2  California / California: North / Pottery Supply Places in the Bay Area? on: July 27, 2009 10:19:37 AM
Hi everyone! I'm new to the Bay Area, and I'm looking for a place where I can buy clay nearby. I'm not going to be firing it (I use it as a base material when I'm making my masks), so quality is not hugely important, but I'm looking for a place where I can buy in bulk and is relatively affordable. I used to go to this place when I lived on the east coast: http://www.amherstpotters.com/. Is there anything like this in the area?

Thanks so much!
3  MORE ART, LESS CRAFT / More Art, Less Craft: Completed Works / Digital Painting - Children's Book Mock-up on: May 25, 2009 02:08:18 PM
This is a digital painting that I made recently for a children's book illustration job that I tried out for, but doesn't seem to have panned out. The story is about a young girl who learns about the process of making movies by taking on different roles in production. In this scene (which is supposed to take place in the Beverly Hills Hotel), she's acting as a film producer. Even though I probably didn't get the job, I was really happy with the resulting painting! I really enjoyed creating all the background characters  Smiley

4  CLOTHING / Costumes: Completed Projects / Papier Mache Crow Mask! on: April 19, 2009 02:58:35 PM
A friend of mine asked me to make a mask for a circus act that she was performing for an event at school. The act told the story of the romance between a ladybug and a crow - she was the crow. I had been looking for excuses to make more wearable/durable masks as of late, so I took on the task! Here are the results:

I don't have any photos from the performance itself, but it worked out great and she was able to do her hand balancing routine while wearing it with no issues Smiley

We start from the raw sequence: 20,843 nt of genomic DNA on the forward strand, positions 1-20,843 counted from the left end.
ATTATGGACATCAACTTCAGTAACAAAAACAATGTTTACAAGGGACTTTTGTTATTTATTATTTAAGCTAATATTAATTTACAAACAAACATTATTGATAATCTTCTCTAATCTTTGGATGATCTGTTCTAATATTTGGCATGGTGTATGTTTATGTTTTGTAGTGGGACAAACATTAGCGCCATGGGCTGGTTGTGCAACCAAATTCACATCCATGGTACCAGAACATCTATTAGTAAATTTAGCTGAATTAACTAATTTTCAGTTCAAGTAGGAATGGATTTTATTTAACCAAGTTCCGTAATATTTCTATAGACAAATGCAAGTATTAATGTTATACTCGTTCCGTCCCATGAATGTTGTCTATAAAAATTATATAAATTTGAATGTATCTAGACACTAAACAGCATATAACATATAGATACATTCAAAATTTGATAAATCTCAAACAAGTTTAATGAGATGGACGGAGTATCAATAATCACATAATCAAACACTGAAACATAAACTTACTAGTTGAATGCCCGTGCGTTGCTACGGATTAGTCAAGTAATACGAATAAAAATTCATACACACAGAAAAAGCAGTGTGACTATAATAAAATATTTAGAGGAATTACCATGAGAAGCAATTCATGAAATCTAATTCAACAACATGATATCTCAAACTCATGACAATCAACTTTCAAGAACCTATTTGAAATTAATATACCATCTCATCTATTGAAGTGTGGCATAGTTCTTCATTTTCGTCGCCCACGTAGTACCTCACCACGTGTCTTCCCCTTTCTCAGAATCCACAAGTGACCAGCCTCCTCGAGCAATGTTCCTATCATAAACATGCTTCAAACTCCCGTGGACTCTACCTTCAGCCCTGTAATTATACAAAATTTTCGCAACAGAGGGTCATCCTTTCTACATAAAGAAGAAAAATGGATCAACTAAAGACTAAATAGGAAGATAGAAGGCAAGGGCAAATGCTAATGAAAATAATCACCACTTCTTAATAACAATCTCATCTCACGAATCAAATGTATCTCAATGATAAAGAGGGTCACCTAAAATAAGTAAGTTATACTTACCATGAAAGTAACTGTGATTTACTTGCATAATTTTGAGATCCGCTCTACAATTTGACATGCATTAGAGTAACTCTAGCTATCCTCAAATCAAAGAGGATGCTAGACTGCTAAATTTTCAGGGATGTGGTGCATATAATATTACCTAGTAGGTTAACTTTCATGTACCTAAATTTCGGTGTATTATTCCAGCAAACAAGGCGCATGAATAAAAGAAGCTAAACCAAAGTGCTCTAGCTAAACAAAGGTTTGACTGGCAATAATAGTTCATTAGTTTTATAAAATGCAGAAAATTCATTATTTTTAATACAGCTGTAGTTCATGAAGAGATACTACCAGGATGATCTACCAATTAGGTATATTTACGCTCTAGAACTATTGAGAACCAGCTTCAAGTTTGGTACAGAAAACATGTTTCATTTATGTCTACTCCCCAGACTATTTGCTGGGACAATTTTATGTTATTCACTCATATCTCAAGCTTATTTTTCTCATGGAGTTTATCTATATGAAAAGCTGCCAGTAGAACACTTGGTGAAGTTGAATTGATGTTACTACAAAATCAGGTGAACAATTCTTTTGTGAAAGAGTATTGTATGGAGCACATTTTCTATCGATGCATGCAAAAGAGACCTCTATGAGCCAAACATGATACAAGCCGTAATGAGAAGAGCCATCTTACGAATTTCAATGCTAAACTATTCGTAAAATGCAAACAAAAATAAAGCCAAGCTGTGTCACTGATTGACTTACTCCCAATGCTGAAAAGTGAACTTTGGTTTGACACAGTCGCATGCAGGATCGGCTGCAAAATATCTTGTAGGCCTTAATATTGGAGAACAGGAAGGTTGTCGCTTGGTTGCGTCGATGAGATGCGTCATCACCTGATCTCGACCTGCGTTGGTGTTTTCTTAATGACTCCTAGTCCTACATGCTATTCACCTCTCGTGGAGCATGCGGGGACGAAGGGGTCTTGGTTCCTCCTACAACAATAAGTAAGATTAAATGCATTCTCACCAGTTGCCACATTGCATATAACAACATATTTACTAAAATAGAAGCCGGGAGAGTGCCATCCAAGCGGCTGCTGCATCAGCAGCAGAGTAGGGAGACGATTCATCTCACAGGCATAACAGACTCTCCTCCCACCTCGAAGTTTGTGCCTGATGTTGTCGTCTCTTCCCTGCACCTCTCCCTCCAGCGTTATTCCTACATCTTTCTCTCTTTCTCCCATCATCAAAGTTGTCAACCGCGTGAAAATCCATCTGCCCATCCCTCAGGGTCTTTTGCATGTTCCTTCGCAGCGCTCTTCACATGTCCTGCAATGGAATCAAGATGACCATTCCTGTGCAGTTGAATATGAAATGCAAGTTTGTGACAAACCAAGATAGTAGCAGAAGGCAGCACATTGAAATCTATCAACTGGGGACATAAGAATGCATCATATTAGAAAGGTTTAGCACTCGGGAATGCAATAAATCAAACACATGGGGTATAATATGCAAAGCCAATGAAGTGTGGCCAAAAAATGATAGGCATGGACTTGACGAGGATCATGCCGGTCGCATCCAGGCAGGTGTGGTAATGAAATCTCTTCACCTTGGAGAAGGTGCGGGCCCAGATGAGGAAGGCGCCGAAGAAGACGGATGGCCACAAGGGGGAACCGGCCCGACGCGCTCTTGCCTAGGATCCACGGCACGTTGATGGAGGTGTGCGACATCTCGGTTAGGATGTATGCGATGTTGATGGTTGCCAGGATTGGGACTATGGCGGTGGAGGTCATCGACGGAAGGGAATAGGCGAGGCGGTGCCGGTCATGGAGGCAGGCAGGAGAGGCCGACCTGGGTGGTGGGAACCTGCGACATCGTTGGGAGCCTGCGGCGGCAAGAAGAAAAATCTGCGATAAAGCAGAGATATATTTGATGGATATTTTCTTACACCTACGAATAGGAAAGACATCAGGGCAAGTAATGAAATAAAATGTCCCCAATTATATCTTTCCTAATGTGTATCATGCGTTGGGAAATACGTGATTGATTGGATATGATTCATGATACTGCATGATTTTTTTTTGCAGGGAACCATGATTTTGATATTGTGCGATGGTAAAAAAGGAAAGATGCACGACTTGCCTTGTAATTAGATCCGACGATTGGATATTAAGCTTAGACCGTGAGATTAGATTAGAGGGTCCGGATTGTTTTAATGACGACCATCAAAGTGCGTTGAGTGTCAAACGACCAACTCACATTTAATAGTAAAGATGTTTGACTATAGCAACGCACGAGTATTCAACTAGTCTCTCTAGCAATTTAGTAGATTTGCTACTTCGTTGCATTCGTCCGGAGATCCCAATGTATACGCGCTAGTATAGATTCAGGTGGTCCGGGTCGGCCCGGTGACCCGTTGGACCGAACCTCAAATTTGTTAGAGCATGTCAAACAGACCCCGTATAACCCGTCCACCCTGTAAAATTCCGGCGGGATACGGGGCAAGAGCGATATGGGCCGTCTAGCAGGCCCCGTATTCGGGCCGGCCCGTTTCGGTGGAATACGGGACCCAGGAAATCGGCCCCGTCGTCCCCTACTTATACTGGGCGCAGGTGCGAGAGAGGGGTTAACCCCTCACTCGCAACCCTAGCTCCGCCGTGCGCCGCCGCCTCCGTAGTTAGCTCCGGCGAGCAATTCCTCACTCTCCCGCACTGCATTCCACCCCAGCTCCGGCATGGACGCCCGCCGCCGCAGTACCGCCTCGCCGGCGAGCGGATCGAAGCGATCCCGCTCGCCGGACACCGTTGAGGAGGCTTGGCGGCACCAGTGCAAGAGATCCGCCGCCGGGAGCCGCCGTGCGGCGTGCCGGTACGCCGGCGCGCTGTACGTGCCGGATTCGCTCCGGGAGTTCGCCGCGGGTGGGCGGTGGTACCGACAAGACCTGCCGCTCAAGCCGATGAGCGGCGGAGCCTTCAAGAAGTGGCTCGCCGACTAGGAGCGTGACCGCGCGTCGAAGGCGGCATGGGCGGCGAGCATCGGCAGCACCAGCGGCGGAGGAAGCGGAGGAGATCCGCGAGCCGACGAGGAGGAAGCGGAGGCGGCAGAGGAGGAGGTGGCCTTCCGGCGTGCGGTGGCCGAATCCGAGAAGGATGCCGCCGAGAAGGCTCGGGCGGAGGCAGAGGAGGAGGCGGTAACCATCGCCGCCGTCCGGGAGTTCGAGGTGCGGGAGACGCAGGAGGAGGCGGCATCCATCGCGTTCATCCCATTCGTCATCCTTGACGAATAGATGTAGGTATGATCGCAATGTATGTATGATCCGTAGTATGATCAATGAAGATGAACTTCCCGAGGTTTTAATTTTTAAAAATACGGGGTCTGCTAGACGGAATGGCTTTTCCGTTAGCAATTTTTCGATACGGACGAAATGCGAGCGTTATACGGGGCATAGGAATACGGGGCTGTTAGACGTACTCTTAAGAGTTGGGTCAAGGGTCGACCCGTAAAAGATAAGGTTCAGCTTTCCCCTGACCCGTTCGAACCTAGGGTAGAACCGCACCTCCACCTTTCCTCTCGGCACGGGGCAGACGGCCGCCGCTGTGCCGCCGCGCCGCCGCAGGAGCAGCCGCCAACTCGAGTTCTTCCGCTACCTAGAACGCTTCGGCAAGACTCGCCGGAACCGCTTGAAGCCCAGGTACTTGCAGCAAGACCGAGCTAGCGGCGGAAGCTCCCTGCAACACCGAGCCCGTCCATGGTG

If you're interested in my mask-making process, I've written up a more detailed tutorial at my blog, here: http://sjeanetteclark.blogspot.com/2008/11/mask-making-tutorial.html
5  TOYS, DOLLS AND PLAYTHINGS / Toys, Dolls and Playthings: Completed Projects / Guppets (Lots and LOTS of pictures)!! on: March 04, 2009 02:37:49 PM
So I've just finished a month-long whirlwind of a crafting project that I wanted to share with you all!
I was asked by a friend of mine in early February to create a number of muppet-style puppets for his thesis play. His thesis is in somewhat the same vein as Sesame Street (or Avenue Q) but specifically speaks to teens and young adults who are trying to negotiate their sexuality and their religious beliefs. Here's the official synopsis:

Church Street is an online webisode that will be filmed live in front of a studio audience. Nick Lane & his guppets (or "gay muppets") live on a virtual "gayborhood" and a homophobic church moves in and Nick Lane, the guppets, and 12 high-schoolers try and figure out just what to do.

The play goes up next week and the webisodes will be soon to follow, so I will post them here as soon as they are done for anyone that is interested!

Now, onto the guppets:

Here are my original sketches of each character. From left to right we have Mary, Thomas, and Paul. Mary is a professor on Church Street, Thomas is new to the neighborhood, and Paul is a youth minister that comes to the street. I had about a month to create all three of these and I had never made a muppet (or guppet) before. I used the free tutorials on this site http://www.projectpuppet.com/ and then had to reverse engineer the parts of the patterns that were not included in the tutorials.

I used a variety of supplies but the main elements were reticulated foam that we ordered from Project Puppet, and brightly colored fleece that we got at our local fabric store. Other supplies included styrofoam balls, yarn, felt pieces, baby clothing from the Salvation Army, cut up feather boas, and lots and lots of hot glue (also Girl Scout cookies played an integral role in my ability to complete the project).

To create the hollow dome-shaped heads I had to basically "unwrap" the shapes that I wanted to make (like a map projection) and then cut them out of the reticulated foam: